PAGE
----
— Ilka on the Hill-Top and Other Stories • Hjalmar Hjorth Boyesen

... atonement. He promised to come twice a week, left directions for the treatment with Monsieur Deslandes, and pointed out the threatening symptoms that might oblige us to send for him. I asked the countess to let me sit up the alternate nights and then, not without difficulty, I persuaded her to go to bed on the third night. When the house was still and the count sleeping I heard a groan from Henriette's room. My anxiety ...
— The Lily of the Valley • Honore de Balzac

... he had fought for so nobly, so wisely, and so well. As he rode through St Louis Gate, with the two grenadiers holding him up in his saddle, a terrified woman shrieked out: 'Oh! look at the marquis, he's killed, he's killed!' 'It is nothing at all, my kind friend,' answered Montcalm, trying to sit up straight, 'you must not be so much alarmed!' Five minutes later the doctor told him he had only a few hours to live. 'So much the better,' he replied; 'I shall not see the surrender ...
— The Passing of New France - A Chronicle of Montcalm • William Wood

... make a friend of her. Go away and sit up prim like Phyllis. You shall have no more fun with me, ...
— Hetty Gray - Nobody's Bairn • Rosa Mulholland

... without holding on, he started them for the Corn-Field, and told them to Pay for the Board that they had been Sponging off of him up to that Time. He did not want them to get too much Schooling for fear that they would want to sit up at Night and Read instead of Turning In so as to get an Early Start along before Daylight next Morning. So they did not get any too much, rest easy. And he never Foundered them on Stick Candy or Raisins or any such Delicatessen ...
— More Fables • George Ade

... gratuitously given him from day to day, by people who cannot write a clear and correct sentence. This thing actually happened; consequently it is just the theme for fiction. This plot, suitably developed, would make the nations sit up, and send the race by hundred ...
— The Spinster Book • Myrtle Reed

... was rapid, and within a week after the fever left her and she awoke to perfect consciousness, she was able to sit up a part of every day, and had walked across the floor and read a letter from Harold to his grandmother, full of solicitude for herself and enthusiasm for his trip over the wild mountains and across the vast plains to the lovely little city of Tacoma, built upon a cliff and looking ...
— Tracy Park • Mary Jane Holmes

... jovial host had been long known to Cleander, who had extolled him to Dorilaus; but on inquiring for him they find he has been dead three weeks. They call for more wine, dismiss their attendants, and sit up alone, chatting of various things, and, among others, of mine host, whose skill on the lute and in singing is remembered and commended by Cleander. While they are talking, a lute is struck within; followed ...
— Gryll Grange • Thomas Love Peacock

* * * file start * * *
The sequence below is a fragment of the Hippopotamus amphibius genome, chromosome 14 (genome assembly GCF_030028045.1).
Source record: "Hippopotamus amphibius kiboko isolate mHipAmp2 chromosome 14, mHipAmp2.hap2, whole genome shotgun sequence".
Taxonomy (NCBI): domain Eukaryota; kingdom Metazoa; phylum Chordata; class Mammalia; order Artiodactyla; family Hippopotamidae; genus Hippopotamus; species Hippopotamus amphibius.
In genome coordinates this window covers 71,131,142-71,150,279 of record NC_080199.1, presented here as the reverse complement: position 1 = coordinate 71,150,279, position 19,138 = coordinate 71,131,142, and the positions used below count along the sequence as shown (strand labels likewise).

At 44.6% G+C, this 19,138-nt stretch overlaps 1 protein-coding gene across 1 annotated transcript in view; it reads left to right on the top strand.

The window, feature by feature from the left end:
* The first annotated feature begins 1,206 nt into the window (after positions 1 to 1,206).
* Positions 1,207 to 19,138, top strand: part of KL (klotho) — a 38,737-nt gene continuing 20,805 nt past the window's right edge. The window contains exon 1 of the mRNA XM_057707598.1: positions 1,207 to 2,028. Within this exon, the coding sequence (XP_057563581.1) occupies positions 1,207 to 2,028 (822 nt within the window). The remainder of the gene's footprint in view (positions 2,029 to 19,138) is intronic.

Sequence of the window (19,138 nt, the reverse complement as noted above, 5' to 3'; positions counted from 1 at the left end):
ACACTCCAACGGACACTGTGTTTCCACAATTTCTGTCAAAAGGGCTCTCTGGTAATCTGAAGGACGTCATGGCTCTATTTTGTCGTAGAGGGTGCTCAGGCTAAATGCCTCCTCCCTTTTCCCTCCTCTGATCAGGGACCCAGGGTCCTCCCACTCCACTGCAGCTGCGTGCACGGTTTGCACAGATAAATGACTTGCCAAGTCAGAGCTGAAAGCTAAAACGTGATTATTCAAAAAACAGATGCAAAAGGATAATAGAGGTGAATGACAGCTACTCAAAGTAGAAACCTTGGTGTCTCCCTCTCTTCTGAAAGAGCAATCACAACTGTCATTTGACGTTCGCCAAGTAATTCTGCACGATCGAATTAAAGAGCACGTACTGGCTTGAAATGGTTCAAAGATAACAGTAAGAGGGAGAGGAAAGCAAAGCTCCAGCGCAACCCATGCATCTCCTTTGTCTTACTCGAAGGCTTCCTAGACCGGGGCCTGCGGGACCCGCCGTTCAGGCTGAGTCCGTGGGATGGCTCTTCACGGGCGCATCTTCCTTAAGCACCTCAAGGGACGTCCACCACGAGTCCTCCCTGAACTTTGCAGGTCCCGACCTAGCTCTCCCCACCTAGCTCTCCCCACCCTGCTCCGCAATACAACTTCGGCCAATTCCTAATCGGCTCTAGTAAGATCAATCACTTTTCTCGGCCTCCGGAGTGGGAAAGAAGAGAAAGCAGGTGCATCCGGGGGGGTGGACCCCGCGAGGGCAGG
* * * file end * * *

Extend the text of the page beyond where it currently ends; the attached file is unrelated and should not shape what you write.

... lesson on horseback. On the second, my father insisted on haltering the creature, which gave me a pull at his head, and mane, too, which rather interfered with the use of my crooked stick, and bunched me up, till father called out to me to sit up straight—which I did, at last, going it with both hands on the halter, and the hair blowing about my face like a veil. That morning Old Grey and I jumped a brook a full yard wide, and ...
— Phemie Frost's Experiences • Ann S. Stephens

... always rested before dinner, people would come to tea with her in her bedroom. St. John didn't like it at all. There was to him something inherently disreputable about the horizontal. If she were too tired to sit up in an armchair, she was too tired to see any one—except him, of course, who understood her (which was just what ...
— Balloons • Elizabeth Bibesco

... interfering with beneficent Nature, "if you was to get a bag of soot, wait about till a shower was a coming on, carefully sprinkle the plant, and let the soot wash in, that might save a few here and there. Or if you were to get a can of paraffin, and syringe them, it would make the fly sit up. But I don't know as how it's worth the trouble. Nater will have its way, and, if the fly wants the honion, who are we that we should say it nay? I think, TOBY, M.P., if I was you, I'd let things take their swing. ...
— Punch, or the London Charivari, Vol. 99, November 15, 1890 • Various

... out my general plan of treatment in extreme cases it is my habit to ask the patient to remain in bed from six weeks to two months. At first, and in some cases for four or five weeks, I do not permit the patient to sit up, or to sew or write or read, or to use the hands in any active way except to clean the teeth. Where at first the most absolute rest is desirable, as in cases of heart-disease, or where there is a floating kidney, I arrange to have the bowels and water ...
— Fat and Blood - An Essay on the Treatment of Certain Forms of Neurasthenia and Hysteria • S. Weir Mitchell

... were still running through all his veins. Though he had given up schooling young horses, he could ride as hard as ever. He could shoot all day. He could take "his whack of wine," as he called it, sit up smoking half the night, and be on horseback the next morning after an early breakfast without the slightest feeling of fatigue. He was a red-faced little man, with broad shoulders, clean shaven, with small eyes, and a nose on which incipient pimples began to show themselves. ...
— Phineas Redux • Anthony Trollope

... Henley. Though it is a bitter northeast, I came hither to-day to look at my lilacs, though 'a la glace; and to get from pharaoh, for which there is a rage. I doted on it above thirty years ago; but it is not decent to sit up all night now with boys and girls. My nephew, Lord Cholmondeley, the banker 'a la mode, has been demolished. He and his associate, Sir Willoughby Aston, went early t'other night to Brookcs's, before Charles Fox and Fitzpatrick, who keep a bank there, ...
— Letters of Horace Walpole, V4 • Horace Walpole